liberation from the thrall of romance proves a powerful strain in Mark Twain's
work, then this other drive seems just as strong, for liberation of the self and
the narrative from every doctrinal hold. And if narratives in that cause required
forays into romance, and putting characters in literary con-
Page 114
texts where, as imaginative constructs, they break aesthetic rules and do not
belong, then that kind of marauding was exactly what he did. In Tom Sawyer
Abroad, Tom, Jim, and Huck are sent on holiday from the literary mode that
gave them life; in other works, romance is quarreled with much more
elaborately, and here and there varieties of romance are even celebrated for
their timeless power. Mark Twain may have been a realist, but realism by no
means limits him; and, ironically enough, it was romance that provided escape
from the supposedly liberating realist ideology.
One other Tom-Huck tale published in Mark Twain's lifetime is a detective
story: a shameless potboiler, yes, but also a provocative flight into the world of
romance, for "Mark Twain" as a public construct as well as for his two
triumphant charactersand perhaps for a private Mark Twain who dreamed
them. Desperate for money and goaded back to an old obsession by the
Sherlock Holmes craze, Mark Twain went headlong into the detective-story
business within months of publishing Tom Sawyer Abroad, and over the next
four years three long mystery narratives took shape. 17 The first of them,
Pudd'nhead Wilson, which will be considered in Chapter 4, doesn't involve
Huck, Tom, or Jim at all; the second one, "Tom Sawyer, Detective," is a
mechanical exploitation of Tom and Huck down at the Phelps Farm again, with
Jim left behind in St. Petersburg and out of the action. One other story, "Tom
Sawyer's Conspiracy," remained unpublished, unfinished, jumbled, and
fascinating, if only for what it suggests about the possibilities of Tom Sawyer's
mind, including his evolving and strikingly unchildish notions of epistemology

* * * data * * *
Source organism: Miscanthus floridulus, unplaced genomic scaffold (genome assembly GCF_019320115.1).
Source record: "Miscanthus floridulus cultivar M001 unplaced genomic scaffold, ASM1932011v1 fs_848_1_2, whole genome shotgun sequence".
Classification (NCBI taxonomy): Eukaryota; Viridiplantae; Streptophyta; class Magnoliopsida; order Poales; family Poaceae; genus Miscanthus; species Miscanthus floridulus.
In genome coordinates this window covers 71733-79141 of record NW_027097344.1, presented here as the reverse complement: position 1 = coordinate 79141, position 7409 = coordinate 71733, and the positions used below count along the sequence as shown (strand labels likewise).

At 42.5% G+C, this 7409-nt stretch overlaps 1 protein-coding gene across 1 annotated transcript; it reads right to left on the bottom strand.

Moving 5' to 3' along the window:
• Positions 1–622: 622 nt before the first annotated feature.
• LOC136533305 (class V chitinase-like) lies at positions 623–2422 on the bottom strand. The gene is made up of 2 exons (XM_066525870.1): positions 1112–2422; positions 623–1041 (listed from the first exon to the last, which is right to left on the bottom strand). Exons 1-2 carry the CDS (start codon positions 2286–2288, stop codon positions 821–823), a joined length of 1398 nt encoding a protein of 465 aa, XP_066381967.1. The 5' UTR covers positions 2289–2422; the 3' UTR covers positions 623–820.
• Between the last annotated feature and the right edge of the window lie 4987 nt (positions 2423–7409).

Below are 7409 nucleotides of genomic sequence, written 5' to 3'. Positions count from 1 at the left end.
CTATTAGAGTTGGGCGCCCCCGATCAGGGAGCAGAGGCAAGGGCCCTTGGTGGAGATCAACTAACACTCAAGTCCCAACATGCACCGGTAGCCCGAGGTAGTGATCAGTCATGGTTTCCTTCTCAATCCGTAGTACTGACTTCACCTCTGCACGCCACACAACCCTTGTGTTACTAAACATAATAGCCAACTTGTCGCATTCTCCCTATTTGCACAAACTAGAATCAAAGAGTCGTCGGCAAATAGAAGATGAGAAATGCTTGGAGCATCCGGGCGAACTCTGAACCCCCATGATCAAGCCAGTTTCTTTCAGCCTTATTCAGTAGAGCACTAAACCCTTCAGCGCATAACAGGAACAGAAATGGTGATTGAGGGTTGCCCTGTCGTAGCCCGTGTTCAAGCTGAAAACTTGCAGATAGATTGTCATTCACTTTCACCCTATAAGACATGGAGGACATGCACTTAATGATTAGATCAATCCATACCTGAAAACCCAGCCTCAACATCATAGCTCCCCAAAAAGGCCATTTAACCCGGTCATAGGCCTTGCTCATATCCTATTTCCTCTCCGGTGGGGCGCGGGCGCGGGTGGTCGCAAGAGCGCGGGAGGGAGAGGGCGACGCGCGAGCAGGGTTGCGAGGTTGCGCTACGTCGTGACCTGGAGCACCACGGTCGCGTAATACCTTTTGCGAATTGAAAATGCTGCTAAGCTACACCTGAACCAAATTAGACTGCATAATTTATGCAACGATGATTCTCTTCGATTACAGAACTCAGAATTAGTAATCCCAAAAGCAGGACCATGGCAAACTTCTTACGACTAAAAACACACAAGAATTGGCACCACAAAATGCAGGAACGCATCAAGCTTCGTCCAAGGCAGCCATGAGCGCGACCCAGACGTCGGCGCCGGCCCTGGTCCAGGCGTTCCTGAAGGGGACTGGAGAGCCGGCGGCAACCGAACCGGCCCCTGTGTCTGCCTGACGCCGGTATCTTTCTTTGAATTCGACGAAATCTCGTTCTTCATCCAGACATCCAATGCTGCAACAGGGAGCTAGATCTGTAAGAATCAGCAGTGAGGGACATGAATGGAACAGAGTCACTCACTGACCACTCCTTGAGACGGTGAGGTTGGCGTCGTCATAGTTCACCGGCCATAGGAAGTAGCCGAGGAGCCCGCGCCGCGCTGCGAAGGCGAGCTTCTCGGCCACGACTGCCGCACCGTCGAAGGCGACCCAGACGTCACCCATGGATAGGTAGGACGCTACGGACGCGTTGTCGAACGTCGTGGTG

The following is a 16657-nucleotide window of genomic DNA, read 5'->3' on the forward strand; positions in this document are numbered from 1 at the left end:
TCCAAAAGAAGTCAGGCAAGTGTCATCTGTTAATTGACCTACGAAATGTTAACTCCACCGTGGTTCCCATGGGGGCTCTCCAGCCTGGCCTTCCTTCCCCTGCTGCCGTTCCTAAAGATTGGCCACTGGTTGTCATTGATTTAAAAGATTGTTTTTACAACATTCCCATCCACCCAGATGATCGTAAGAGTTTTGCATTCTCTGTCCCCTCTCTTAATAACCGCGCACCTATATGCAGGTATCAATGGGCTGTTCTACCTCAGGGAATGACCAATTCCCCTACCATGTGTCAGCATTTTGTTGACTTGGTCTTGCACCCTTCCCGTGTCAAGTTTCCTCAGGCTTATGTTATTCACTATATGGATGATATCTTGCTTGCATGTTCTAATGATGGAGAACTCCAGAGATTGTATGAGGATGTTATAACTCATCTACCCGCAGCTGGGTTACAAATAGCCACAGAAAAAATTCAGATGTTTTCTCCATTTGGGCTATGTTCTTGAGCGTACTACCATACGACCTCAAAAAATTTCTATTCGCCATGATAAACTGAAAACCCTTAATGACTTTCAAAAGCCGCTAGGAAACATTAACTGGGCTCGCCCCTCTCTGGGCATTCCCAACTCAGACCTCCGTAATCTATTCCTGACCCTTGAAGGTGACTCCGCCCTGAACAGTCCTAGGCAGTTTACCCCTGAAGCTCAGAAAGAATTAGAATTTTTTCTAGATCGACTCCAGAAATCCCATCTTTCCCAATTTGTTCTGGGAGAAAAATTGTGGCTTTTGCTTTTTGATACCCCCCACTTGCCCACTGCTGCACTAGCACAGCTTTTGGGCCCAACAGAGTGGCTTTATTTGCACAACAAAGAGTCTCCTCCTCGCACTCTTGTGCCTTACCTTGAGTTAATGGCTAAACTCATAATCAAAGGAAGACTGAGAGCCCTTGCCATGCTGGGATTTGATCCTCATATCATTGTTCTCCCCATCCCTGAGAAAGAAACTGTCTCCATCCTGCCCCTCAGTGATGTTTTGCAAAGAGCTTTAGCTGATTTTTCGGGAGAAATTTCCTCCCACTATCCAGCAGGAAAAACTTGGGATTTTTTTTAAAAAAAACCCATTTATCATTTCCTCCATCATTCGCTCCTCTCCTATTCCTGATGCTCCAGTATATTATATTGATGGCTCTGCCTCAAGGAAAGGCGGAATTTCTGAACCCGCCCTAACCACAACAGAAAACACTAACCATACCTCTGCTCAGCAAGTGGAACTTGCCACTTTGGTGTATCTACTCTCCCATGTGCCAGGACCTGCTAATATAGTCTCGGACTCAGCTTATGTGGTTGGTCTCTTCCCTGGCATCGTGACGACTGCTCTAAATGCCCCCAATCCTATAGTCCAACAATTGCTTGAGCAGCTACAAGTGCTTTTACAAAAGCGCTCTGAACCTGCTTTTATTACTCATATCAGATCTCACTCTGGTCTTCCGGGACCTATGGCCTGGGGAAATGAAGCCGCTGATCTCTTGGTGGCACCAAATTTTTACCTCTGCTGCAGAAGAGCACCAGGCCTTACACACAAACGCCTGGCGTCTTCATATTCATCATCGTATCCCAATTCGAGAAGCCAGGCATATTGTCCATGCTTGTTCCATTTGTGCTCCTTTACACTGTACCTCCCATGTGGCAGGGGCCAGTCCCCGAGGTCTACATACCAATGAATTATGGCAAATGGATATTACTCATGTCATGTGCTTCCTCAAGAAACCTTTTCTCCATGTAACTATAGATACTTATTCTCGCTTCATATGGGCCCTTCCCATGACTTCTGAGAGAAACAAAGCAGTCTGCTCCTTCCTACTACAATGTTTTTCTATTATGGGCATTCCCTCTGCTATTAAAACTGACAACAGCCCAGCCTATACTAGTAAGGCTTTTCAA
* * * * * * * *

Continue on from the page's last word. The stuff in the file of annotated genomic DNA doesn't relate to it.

and human fate, and about Huckleberry Finn's reasons for still knuckling under
to the younger boy's mercurial leadership. For Tom is thinking here, in fits and
starts, and not just about romance plots and theatrics and how to impose them
on his world. What dawns on him is an intuition about the motions and
putative high-seriousness of history, and prospects for some kind of irreverent,
imaginative dominion over fate itself. Tom nowhere else seems madder or more
profound than he seems in ''Conspiracy," and Huck's appreciation of his friend's
intelligence, depth, and sudden, brilliant mood-changesdifferent as these
qualities may be from needed prudence and compassionhas better grounds
here than in
Page 115
any other work in which Huck plays Tom Sawyer's wide-eyed comrade. This is
the most provocative of the Tom-Huck potboilers and the very last of Huck's
first-person narratives about Tom and Jim. Though Huck has not grown or
changed perceptibly as a character in "Conspiracy," the universe the boys live
in has slipped off its axis, and Tom himself has grown not complex, but
complicated, becoming a personality with fissures and contradictions so large
that talk about boyishness will not explain them away.
Even so, of these Huck and Tom manuscripts, "Tom Sawyer's Conspiracy" is
the oddest to contemplate, and potentially the most embarrassing when placed
near the great Mark Twain works to which political homage is now often paid,
especially Huckleberry Finn and Pudd'nhead Wilson. If one wants to read either
of these texts as "about" race slavery and its terrible moral consequences, then
"Conspiracy" makes a good-sized obstacle. The paranoid slave-holding culture
of Missouri and Arkansas is spotlit more strongly here than in Huckleberry Finn.
Abolitionists haunt the woods just across the river on the Illinois shore, and the
community, in a "cold sweat'' and "considerable worried'' about a raid or a
rising, stalks the streets in patrols and watches out for strangers. But none of
this matters at all to Tom as a moral issue; nor to Huck either, though the time
of the action is only about six months after his supposedly uplifting adventures
with Jim on the raft. Alas, as "Conspiracy" opens, Huck seems perfectly happy
with Tom's "splendid idea" to "get people in a sweat about the ablitionists
[sic]," trigger more of the violence and mob action that supposedly appalled
Huck on his river journey, and endanger the lives of black men and women,
including the beloved Jim. Can this be commentary of some sort on Huck's
moral malleability, or on the malignant persuasiveness of the Tom Sawyers and